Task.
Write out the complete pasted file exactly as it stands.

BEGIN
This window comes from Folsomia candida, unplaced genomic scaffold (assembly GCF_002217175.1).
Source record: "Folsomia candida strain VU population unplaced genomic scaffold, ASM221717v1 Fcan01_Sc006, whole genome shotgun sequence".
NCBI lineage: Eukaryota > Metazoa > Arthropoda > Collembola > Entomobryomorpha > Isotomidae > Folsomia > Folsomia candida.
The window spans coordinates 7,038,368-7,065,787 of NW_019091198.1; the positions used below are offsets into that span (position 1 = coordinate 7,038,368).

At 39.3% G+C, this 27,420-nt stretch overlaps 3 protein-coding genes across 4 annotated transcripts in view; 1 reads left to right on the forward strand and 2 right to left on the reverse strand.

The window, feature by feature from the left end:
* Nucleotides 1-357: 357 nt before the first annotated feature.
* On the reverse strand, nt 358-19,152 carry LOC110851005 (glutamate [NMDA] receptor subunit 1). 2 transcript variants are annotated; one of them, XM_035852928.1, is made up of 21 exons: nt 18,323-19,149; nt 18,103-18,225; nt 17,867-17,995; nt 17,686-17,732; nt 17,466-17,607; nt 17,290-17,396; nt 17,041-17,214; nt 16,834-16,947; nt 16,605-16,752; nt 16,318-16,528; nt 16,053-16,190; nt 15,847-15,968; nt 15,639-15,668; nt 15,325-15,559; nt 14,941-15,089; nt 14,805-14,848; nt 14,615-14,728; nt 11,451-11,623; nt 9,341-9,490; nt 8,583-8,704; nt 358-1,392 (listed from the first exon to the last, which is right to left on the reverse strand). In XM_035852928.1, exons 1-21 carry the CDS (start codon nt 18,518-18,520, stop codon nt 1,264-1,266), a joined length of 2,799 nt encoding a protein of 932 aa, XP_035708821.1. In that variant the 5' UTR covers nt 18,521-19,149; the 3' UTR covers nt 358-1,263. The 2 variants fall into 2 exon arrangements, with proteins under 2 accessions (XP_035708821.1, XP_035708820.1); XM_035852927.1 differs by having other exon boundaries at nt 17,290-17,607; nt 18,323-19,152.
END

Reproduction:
This window comes from Folsomia candida, unplaced genomic scaffold (assembly GCF_002217175.1).
Source record: "Folsomia candida strain VU population unplaced genomic scaffold, ASM221717v1 Fcan01_Sc006, whole genome shotgun sequence".
NCBI lineage: Eukaryota > Metazoa > Arthropoda > Collembola > Entomobryomorpha > Isotomidae > Folsomia > Folsomia candida.
The window spans coordinates 7,038,368-7,065,787 of NW_019091198.1; the positions used below are offsets into that span (position 1 = coordinate 7,038,368).

At 39.3% G+C, this 27,420-nt stretch overlaps 3 protein-coding genes across 4 annotated transcripts in view; 1 reads left to right on the forward strand and 2 right to left on the reverse strand.

The window, feature by feature from the left end:
* Nucleotides 1-357: 357 nt before the first annotated feature.
* On the reverse strand, nt 358-19,152 carry LOC110851005 (glutamate [NMDA] receptor subunit 1). 2 transcript variants are annotated; one of them, XM_035852928.1, is made up of 21 exons: nt 18,323-19,149; nt 18,103-18,225; nt 17,867-17,995; nt 17,686-17,732; nt 17,466-17,607; nt 17,290-17,396; nt 17,041-17,214; nt 16,834-16,947; nt 16,605-16,752; nt 16,318-16,528; nt 16,053-16,190; nt 15,847-15,968; nt 15,639-15,668; nt 15,325-15,559; nt 14,941-15,089; nt 14,805-14,848; nt 14,615-14,728; nt 11,451-11,623; nt 9,341-9,490; nt 8,583-8,704; nt 358-1,392 (listed from the first exon to the last, which is right to left on the reverse strand). In XM_035852928.1, exons 1-21 carry the CDS (start codon nt 18,518-18,520, stop codon nt 1,264-1,266), a joined length of 2,799 nt encoding a protein of 932 aa, XP_035708821.1. In that variant the 5' UTR covers nt 18,521-19,149; the 3' UTR covers nt 358-1,263. The 2 variants fall into 2 exon arrangements, with proteins under 2 accessions (XP_035708821.1, XP_035708820.1); XM_035852927.1 differs by having other exon boundaries at nt 17,290-17,607; nt 18,323-19,152.